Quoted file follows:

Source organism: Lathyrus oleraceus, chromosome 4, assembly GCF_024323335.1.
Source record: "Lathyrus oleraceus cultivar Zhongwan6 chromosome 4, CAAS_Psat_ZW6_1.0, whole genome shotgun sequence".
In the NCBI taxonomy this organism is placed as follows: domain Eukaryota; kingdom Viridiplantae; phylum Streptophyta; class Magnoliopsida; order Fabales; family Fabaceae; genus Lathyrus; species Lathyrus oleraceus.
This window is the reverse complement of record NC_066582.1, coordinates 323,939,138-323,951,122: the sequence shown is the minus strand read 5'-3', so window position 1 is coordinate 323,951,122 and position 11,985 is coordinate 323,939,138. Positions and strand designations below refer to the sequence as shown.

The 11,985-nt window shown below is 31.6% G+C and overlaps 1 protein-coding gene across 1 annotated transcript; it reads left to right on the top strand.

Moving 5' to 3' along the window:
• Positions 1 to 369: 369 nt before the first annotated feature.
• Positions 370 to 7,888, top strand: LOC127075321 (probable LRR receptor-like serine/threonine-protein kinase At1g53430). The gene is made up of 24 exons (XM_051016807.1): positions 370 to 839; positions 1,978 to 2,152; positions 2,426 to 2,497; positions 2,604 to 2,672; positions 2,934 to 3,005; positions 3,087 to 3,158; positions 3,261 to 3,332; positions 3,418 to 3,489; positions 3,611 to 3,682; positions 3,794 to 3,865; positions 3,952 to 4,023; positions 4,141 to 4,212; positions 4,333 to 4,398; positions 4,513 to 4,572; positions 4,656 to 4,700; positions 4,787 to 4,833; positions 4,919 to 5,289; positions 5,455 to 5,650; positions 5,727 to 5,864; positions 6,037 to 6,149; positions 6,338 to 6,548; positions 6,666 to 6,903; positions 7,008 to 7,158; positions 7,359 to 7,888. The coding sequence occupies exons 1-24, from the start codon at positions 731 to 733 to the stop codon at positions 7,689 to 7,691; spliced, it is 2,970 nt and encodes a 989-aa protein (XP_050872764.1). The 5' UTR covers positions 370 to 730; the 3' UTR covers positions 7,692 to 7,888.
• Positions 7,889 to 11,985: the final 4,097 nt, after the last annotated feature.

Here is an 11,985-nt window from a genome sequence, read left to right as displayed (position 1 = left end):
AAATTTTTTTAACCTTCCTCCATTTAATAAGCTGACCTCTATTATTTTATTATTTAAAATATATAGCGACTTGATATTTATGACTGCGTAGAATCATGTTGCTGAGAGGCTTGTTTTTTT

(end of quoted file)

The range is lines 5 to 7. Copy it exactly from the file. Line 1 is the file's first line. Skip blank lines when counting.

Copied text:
The 11,985-nt window shown below is 31.6% G+C and overlaps 1 protein-coding gene across 1 annotated transcript; it reads left to right on the top strand.

Moving 5' to 3' along the window:
• Positions 1 to 369: 369 nt before the first annotated feature.